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Friday, December 15, 2006

Magritte: The Treachery of Postmodernism

In 2000 the San Francisco Museum of Modern Art (SFMOMA) presented, Magritte, a major retrospective of artworks by the Belgian surrealist painter, René Magritte. The straightforward exhibition presented some sixty-five works that highlighted the artist’s "painting as representation, and the relationship between language and images." The exhibit was the first overview of Magritte’s work on the West Coast of the United States in more than three decades. Six years later the Los Angeles County Museum of Art (LACMA) has nearly replicated the SFMOMA exhibit with, Magritte and Contemporary Art: The Treachery of Images, the only difference being LACMA has unnecessarily wrapped Magritte up in trite postmodernist trappings.

The L.A. exhibit took its name from Magritte’s famous 1929 painting of a pipe, an artwork the artist titled The Treachery of Images. LACMA’s expropriation of this title could be interpreted as a sly way of declaring realist painting dead in the here and now, and an appeal for public support of the conceptual art contained in the show. Late in his life, Magritte was quoted as saying, "The present reeks of mediocrity and the atom bomb" - which actually should have been the name of LACMA’s exhibit.

LACMA’s Senior Curator of Modern Art, Stephanie Barron, said that the museum "felt that it was time to not do just another Magritte retrospective." So instead the institution made its guards and staff wear derby hats like the ones that appeared in Magritte’s works (no, we are not kidding), and hired the conceptualist John Baldessari to design the layout and installation of the exhibit. The overall effect, while a bit sensationalist and obviously pandering to an audience more familiar with theme parks than art museums - is not entirely unpleasant. One enters the exhibit through a doorway that replicates the one painted in Magritte’s The Unexpected Answer. The gallery floors are made to look like the skies painted by Magritte - covered as they are with carpets depicting fluffy white clouds on a pastel blue background. Looking up, visitors will see photo reproductions of L.A.’s knotted freeway system plastered on the ceiling. As stated, it’s all a bit gratuitous and theatrical but not altogether disagreeable. A wonderful new career awaits John Baldessari if he would only go into Interior Design and stop torturing the public with his boring and emotionless conceptual artworks.

LACMA’s The Treachery of Images, is more an exercise in justifying postmodern contemporary art than a celebration of the marvelous Magritte. While the exhibit presents sixty-five iconic paintings and drawings by Magritte - many of which are superlative examples of what an inspired and well trained artist can do with oil paint and a good set of brushes - the viewer is expected to accept the juxtaposition of sixty-five other works by thirty-one postmodernist art stars like John Baldessari, Eleanor Antin, Richard Artschwager, and the loathsome Jeff Koons. What is particularly annoying about the LACMA exhibit is its very narrow definition of what constitutes "contemporary art", with artists outside of the anointed gaggle of postmodernist celebrities simply not existing in the museum’s purview.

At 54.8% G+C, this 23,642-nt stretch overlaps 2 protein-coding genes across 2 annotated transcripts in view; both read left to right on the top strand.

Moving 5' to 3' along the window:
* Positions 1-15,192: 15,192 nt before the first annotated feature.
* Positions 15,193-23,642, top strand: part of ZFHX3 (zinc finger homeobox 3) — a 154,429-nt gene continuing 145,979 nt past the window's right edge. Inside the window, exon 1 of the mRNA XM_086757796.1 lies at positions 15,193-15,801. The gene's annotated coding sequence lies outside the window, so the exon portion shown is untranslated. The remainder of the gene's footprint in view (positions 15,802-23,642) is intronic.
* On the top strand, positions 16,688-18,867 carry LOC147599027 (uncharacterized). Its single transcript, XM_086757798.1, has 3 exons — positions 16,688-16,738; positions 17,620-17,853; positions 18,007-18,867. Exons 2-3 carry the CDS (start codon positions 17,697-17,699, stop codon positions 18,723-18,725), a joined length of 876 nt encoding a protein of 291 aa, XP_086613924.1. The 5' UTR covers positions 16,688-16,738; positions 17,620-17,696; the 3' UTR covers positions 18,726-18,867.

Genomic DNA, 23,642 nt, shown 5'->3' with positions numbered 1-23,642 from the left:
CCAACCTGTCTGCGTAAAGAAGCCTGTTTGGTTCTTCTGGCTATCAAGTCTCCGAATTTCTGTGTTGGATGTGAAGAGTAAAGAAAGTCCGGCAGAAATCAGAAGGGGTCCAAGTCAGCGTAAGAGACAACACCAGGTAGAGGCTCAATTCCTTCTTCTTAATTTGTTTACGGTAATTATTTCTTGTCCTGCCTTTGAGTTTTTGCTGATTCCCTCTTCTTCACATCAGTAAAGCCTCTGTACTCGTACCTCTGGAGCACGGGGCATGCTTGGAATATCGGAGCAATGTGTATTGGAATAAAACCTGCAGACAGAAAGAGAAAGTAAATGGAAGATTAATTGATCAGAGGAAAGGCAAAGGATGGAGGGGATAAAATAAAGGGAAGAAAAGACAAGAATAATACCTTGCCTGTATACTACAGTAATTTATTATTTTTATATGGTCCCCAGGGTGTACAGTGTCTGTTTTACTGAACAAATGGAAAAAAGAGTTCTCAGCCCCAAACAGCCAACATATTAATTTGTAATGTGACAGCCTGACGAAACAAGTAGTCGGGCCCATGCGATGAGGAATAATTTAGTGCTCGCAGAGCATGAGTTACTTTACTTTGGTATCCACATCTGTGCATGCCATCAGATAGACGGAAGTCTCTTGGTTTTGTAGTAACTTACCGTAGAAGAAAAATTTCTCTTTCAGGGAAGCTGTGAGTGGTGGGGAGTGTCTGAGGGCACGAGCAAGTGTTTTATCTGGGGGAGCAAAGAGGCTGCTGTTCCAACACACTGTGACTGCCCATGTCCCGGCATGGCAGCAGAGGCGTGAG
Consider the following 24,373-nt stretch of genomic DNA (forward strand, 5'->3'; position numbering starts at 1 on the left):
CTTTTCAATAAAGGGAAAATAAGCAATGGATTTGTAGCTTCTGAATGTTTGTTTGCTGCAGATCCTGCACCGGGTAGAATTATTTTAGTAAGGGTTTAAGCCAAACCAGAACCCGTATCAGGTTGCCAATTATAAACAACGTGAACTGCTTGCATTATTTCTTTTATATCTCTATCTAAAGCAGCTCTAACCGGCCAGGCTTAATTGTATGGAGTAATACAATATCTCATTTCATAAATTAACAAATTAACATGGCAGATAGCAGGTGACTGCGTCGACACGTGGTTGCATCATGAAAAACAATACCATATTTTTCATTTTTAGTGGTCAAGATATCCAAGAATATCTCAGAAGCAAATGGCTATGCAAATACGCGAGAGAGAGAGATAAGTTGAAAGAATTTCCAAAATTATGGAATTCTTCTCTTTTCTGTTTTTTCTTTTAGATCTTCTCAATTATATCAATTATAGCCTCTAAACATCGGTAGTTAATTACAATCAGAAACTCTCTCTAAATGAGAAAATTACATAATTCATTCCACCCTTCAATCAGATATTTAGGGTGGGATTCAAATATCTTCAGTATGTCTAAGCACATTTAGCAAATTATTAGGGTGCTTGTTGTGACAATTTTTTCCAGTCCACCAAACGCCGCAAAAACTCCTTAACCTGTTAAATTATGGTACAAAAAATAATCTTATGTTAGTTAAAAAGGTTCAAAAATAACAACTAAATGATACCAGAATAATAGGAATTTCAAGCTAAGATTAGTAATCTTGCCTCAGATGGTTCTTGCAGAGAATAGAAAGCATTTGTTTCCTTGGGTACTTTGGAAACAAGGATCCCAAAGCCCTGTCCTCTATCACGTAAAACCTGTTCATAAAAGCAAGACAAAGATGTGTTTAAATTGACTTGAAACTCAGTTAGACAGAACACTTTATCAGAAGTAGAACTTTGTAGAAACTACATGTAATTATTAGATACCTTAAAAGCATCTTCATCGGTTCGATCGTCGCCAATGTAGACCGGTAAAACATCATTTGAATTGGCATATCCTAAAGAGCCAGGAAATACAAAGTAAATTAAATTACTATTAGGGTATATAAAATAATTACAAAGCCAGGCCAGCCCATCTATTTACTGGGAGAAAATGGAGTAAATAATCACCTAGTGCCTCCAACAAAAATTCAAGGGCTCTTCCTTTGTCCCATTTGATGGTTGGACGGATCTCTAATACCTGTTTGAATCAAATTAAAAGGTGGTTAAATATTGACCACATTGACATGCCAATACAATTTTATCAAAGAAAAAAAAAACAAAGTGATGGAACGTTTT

Personal Values - Painting by Magritte, 1952
[ Personal Values - Magritte. Oil on canvas. 1952. A surreal vision painted with impressive skill. It is painting like this that exposes the threadbare quality of works by the other artists in the exhibit. ]

Of the many stunning paintings on display at LACMA, the jewel in the crown would have to be Magritte’s 1952 masterwork, Les valeurs personnelles (Personal Values.) A surreal vision painted with impressive skill. Gigantic ordinary objects like a comb, shaving brush and wine glass quixotically crowded into a small bedroom, are painted in minute and loving detail. The artist painted the wood grain of the floorboards, the nubs on the Persian carpets, the translucent quality of the comb, and a transparent goblet that reflected all things in the boudoir while allowing the viewer to see through it. It is painting like this that exposes the threadbare quality of works by the other artists in the exhibit.